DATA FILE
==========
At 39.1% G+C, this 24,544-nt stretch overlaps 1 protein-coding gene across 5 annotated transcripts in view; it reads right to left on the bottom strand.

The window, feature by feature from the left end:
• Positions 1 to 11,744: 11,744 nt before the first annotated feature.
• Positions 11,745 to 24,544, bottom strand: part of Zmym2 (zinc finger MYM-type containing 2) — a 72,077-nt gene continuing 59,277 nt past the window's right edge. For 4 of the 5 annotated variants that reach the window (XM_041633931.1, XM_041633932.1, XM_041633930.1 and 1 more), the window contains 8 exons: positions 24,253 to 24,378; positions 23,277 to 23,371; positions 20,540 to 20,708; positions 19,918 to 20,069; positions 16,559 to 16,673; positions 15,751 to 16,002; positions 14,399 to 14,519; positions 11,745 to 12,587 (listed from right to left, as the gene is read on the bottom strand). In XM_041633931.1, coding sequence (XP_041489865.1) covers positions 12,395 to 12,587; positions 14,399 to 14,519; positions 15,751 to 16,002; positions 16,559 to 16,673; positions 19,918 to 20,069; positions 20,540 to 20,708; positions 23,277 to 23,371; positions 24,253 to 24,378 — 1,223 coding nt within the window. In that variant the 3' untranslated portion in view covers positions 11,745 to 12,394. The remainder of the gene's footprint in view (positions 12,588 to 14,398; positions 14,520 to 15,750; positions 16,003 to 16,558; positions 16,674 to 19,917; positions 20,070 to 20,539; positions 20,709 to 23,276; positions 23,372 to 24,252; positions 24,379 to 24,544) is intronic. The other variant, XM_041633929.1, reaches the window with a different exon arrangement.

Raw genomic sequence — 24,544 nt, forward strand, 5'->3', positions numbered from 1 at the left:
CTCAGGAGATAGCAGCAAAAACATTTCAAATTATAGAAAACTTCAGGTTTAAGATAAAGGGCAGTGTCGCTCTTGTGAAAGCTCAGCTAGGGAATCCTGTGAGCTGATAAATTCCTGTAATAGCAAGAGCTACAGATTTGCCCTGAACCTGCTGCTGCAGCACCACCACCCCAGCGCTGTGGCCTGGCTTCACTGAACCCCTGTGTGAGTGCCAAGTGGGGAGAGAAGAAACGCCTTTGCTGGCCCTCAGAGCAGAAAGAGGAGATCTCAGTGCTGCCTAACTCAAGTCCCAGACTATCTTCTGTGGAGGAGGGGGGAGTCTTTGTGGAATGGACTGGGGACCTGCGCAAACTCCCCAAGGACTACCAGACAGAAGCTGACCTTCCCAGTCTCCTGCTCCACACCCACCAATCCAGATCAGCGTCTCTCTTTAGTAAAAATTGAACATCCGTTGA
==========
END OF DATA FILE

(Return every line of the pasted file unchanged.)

At 39.1% G+C, this 24,544-nt stretch overlaps 1 protein-coding gene across 5 annotated transcripts in view; it reads right to left on the bottom strand.

The window, feature by feature from the left end:
• Positions 1 to 11,744: 11,744 nt before the first annotated feature.
• Positions 11,745 to 24,544, bottom strand: part of Zmym2 (zinc finger MYM-type containing 2) — a 72,077-nt gene continuing 59,277 nt past the window's right edge. For 4 of the 5 annotated variants that reach the window (XM_041633931.1, XM_041633932.1, XM_041633930.1 and 1 more), the window contains 8 exons: positions 24,253 to 24,378; positions 23,277 to 23,371; positions 20,540 to 20,708; positions 19,918 to 20,069; positions 16,559 to 16,673; positions 15,751 to 16,002; positions 14,399 to 14,519; positions 11,745 to 12,587 (listed from right to left, as the gene is read on the bottom strand). In XM_041633931.1, coding sequence (XP_041489865.1) covers positions 12,395 to 12,587; positions 14,399 to 14,519; positions 15,751 to 16,002; positions 16,559 to 16,673; positions 19,918 to 20,069; positions 20,540 to 20,708; positions 23,277 to 23,371; positions 24,253 to 24,378 — 1,223 coding nt within the window. In that variant the 3' untranslated portion in view covers positions 11,745 to 12,394. The remainder of the gene's footprint in view (positions 12,588 to 14,398; positions 14,520 to 15,750; positions 16,003 to 16,558; positions 16,674 to 19,917; positions 20,070 to 20,539; positions 20,709 to 23,276; positions 23,372 to 24,252; positions 24,379 to 24,544) is intronic. The other variant, XM_041633929.1, reaches the window with a different exon arrangement.

Raw genomic sequence — 24,544 nt, forward strand, 5'->3', positions numbered from 1 at the left:
CTCAGGAGATAGCAGCAAAAACATTTCAAATTATAGAAAACTTCAGGTTTAAGATAAAGGGCAGTGTCGCTCTTGTGAAAGCTCAGCTAGGGAATCCTGTGAGCTGATAAATTCCTGTAATAGCAAGAGCTACAGATTTGCCCTGAACCTGCTGCTGCAGCACCACCACCCCAGCGCTGTGGCCTGGCTTCACTGAACCCCTGTGTGAGTGCCAAGTGGGGAGAGAAGAAACGCCTTTGCTGGCCCTCAGAGCAGAAAGAGGAGATCTCAGTGCTGCCTAACTCAAGTCCCAGACTATCTTCTGTGGAGGAGGGGGGAGTCTTTGTGGAATGGACTGGGGACCTGCGCAAACTCCCCAAGGACTACCAGACAGAAGCTGACCTTCCCAGTCTCCTGCTCCACACCCACCAATCCAGATCAGCGTCTCTCTTTAGTAAAAATTGAACATCCGTTGA